10.3. Revenue structure by level of government

Subnational governments are usually responsible for the direct provision of services to the population. However, the extent to which they can collect revenues depends on the distribution of fiscal responsibilities and powers between different levels of government. In countries where subnational governments face constraints on tax collecting, their primary revenue source is often transfers from the central government, typically earmarked in the central budget.

Countries in Latin America and the Caribbean (LAC) have traditionally been relatively highly centralised with subnational governments generating limited resources. As a result, state and local governments are largely dependent on transfers from the centre, constraining their autonomy over their finances. Although the optimal level of revenue allocation between government levels depends on the context and varies among countries, some evidence suggests more decentralised government could bring social and economic benefits (Kim and Dougherty, 2018).

On average, 71.8% of total general government revenues were collected at the central level across LAC countries in 2021, compared to 52.5% across OECD countries. All LAC countries are above the OECD average on this, but Chile stands out with 92.6% of revenues collected at the central level. However, in Chile, as well as Brazil and Colombia, social security funds are included in the central revenue figures. LAC countries collect 18.9% of revenues at state level on average, and 7.6% at local level. Conversely, Colombia stands out with 13.4% of government revenues collected at the local level (Figure ‎10.6), following decentralisation reforms over the past three decades (OECD, 2019). The comparatively low levels of subnational revenue collection in LAC countries reflect their limited tax jurisdiction, typically involving property taxes, motor-vehicle licences, taxes on specific services and municipal fees (OECD et al., 2023).

The pattern of changes in the distribution of revenue collection between 2019 and 2021 is mixed. On average, revenue at the central government level decreased by 0.8 percentage points (p.p.) during this period in LAC. This was largely driven by changes in Brazil, where the share of revenues at the central government level decreased by 1.7 p.p. However, in most LAC countries, the COVID-19 crisis impacted subnational revenue, leading to declines in subnational nominal tax revenues in 2020, which also highlights the limited sources of own revenues at this level of government (OECD et al., 2023). Central government’s share of revenue grew particularly strongly in El Salvador (2.5 p.p.) and Ecuador (1.9 p.p.), with comparative revenue decreases in the share of social security funds (-3.5 p.p. in El Salvador and -1.3 p.p. in Ecuador). In Chile and Costa Rica, the shift in the relative weight of revenues shifted from the local level of government to the central level (Figure ‎10.7).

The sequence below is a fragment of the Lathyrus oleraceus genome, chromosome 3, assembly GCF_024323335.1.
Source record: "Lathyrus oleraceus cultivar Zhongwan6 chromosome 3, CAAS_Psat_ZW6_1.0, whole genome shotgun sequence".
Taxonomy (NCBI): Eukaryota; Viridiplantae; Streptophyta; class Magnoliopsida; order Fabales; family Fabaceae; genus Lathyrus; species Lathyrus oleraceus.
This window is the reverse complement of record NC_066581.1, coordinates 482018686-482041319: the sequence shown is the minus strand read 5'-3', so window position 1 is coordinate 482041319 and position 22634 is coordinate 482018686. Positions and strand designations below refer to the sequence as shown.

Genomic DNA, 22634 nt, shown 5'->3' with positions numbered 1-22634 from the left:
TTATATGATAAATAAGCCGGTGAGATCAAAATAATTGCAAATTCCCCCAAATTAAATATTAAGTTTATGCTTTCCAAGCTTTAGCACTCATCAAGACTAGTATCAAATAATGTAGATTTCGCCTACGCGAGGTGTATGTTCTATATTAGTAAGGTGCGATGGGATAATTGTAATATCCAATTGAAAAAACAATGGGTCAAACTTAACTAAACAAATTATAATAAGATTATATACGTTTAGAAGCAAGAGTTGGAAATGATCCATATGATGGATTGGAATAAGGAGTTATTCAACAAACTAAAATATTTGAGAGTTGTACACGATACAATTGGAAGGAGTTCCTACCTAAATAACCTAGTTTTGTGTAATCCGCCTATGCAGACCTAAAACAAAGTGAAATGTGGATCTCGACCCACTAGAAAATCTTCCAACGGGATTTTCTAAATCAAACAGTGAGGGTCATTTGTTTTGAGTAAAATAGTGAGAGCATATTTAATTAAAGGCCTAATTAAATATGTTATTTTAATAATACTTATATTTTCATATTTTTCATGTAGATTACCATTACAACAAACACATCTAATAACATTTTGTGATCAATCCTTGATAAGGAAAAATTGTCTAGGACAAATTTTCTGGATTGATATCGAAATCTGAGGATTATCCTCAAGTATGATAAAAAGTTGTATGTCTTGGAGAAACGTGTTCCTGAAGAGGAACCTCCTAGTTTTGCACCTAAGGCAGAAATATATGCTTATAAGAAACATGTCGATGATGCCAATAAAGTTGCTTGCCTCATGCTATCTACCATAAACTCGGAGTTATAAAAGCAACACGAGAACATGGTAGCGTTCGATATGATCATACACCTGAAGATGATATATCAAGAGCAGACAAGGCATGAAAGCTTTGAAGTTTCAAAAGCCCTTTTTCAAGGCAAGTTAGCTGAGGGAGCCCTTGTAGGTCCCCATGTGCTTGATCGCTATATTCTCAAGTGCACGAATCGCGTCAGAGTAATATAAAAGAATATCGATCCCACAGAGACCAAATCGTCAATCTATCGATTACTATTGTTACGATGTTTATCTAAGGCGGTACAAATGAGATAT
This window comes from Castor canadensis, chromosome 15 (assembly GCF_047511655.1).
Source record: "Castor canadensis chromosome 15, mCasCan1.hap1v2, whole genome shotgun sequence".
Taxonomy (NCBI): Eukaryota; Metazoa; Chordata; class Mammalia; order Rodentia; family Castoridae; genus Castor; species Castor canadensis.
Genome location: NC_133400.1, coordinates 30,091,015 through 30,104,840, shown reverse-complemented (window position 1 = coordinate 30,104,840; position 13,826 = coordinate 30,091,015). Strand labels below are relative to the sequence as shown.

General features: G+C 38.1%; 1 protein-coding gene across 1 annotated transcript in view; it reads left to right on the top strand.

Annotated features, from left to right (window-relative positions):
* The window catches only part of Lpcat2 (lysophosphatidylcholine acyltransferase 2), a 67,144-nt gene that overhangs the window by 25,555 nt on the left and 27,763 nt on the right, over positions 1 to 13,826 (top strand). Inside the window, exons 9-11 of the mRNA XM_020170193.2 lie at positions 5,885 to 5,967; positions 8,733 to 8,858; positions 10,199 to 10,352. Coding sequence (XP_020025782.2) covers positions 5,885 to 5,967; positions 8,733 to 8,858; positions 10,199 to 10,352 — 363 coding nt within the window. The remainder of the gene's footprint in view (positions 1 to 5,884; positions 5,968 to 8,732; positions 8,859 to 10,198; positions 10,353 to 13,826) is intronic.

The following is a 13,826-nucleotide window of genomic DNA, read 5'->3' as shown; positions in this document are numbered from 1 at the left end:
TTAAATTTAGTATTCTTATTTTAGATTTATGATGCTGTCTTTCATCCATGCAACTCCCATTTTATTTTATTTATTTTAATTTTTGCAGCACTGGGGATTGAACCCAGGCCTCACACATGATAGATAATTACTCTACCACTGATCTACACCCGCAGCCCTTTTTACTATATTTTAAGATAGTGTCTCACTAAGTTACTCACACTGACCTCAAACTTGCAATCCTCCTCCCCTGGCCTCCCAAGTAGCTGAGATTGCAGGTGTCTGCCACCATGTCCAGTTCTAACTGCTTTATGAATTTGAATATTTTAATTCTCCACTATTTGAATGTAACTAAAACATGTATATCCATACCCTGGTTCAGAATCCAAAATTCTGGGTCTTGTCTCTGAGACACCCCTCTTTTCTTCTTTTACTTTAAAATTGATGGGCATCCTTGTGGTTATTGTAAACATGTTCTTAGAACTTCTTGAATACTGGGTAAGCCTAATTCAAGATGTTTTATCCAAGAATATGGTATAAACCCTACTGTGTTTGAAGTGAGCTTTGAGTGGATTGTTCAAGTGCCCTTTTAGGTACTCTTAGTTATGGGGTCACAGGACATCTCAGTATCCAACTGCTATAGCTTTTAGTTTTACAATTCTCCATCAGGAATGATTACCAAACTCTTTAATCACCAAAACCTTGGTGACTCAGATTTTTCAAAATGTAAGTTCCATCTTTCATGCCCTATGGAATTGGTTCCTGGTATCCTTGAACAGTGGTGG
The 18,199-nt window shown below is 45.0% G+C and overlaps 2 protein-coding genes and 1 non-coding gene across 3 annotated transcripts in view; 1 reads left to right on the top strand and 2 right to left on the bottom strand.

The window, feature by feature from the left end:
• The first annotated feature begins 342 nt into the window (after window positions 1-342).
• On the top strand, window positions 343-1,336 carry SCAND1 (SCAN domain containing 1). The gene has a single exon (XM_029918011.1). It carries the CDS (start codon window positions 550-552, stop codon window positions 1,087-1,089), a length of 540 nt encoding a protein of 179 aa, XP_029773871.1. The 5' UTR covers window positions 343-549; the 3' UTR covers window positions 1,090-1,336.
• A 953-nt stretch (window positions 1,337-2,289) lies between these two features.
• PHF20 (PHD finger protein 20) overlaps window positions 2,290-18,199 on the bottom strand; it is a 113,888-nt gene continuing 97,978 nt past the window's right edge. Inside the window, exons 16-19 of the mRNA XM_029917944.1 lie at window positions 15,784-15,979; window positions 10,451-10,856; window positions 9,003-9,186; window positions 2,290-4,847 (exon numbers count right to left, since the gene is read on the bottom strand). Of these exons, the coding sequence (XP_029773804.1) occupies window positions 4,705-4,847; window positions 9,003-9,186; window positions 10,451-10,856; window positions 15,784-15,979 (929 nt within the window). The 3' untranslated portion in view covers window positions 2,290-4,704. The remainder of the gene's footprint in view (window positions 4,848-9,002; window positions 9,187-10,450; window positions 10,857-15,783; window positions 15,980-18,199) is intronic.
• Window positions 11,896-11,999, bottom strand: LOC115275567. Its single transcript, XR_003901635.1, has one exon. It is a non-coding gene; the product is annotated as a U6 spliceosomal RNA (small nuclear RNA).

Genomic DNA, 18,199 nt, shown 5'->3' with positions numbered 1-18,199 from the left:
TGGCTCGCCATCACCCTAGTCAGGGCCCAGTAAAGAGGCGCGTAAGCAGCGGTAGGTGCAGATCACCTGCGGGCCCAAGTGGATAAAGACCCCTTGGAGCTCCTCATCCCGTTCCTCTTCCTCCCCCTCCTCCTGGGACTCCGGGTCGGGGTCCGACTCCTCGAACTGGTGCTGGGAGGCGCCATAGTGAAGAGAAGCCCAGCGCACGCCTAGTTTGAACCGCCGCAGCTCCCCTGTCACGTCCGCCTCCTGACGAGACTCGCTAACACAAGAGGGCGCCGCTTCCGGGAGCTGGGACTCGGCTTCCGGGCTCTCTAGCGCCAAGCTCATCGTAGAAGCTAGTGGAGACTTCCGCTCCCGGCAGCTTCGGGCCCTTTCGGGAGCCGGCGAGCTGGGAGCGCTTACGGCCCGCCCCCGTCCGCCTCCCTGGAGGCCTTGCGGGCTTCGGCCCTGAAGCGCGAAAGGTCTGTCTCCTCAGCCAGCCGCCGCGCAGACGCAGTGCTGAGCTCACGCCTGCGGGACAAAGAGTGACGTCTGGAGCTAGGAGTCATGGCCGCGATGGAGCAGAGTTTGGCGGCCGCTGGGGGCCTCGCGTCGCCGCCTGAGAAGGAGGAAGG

Data are from the IMF Government Finance Statistics (IMF GFS) database, which applies the concepts set out in the Government Finance Statistics Manual (GFSM). The GFSM provides a comprehensive conceptual and accounting framework suitable for analysing and evaluating fiscal policy. It is harmonised with other macroeconomic statistical frameworks, such as the System of National Accounts (SNA). However, there are some differences between the GFS and the SNA frameworks in several instances, which led to the establishment, to a large extent, of correspondence criteria between the two statistical systems.

General government consists of central, state and local governments, and social security funds. State government applies to the federal states of Brazil and Mexico and the highly decentralised countries of Colombia, Paraguay and Peru. For detailed information on the components of revenues, see General government revenues. Data exclude transfers between levels of government in order to see the contribution of each sub-sector to general government total revenues, which are consolidated at this level. Data for the OECD average are derived from the OECD National Accounts Statistics database, which is based on the SNA framework.

Further reading

IADB (2022), Outlook of Fiscal Relations among Government Levels in Latin America and the Caribbean, Inter-American Development Bank, Washington, DC, https://doi.org/10.18235/0004708.

Kim, J. and S. Dougherty (eds.) (2018), Fiscal Decentralisation and Inclusive Growth, OECD Fiscal Federalism Studies, OECD Publishing, Paris/KIPF, Seoul, https://doi.org/10.1787/9789264302488-en.

OECD et al. (2023), Revenue Statistics in Latin America and the Caribbean 2023, OECD Publishing, Paris, https://doi.org/10.1787/a7640683-en.

OECD (2019), Asymmetric Decentralisation: Policy Implications in Colombia, OECD Multi-Level Governance Studies, OECD, Paris, https://www.oecd.org/colombia/Asymmetric_decentralisation_Colombia.pdf.

Data for Mexico, Paraguay and Peru are recorded on a cash basis. Transfers between levels of government are excluded. Data for Costa Rica and Mexico are not included in the LAC average.

Social security funds are included in central government for Brazil, Chile and Colombia.

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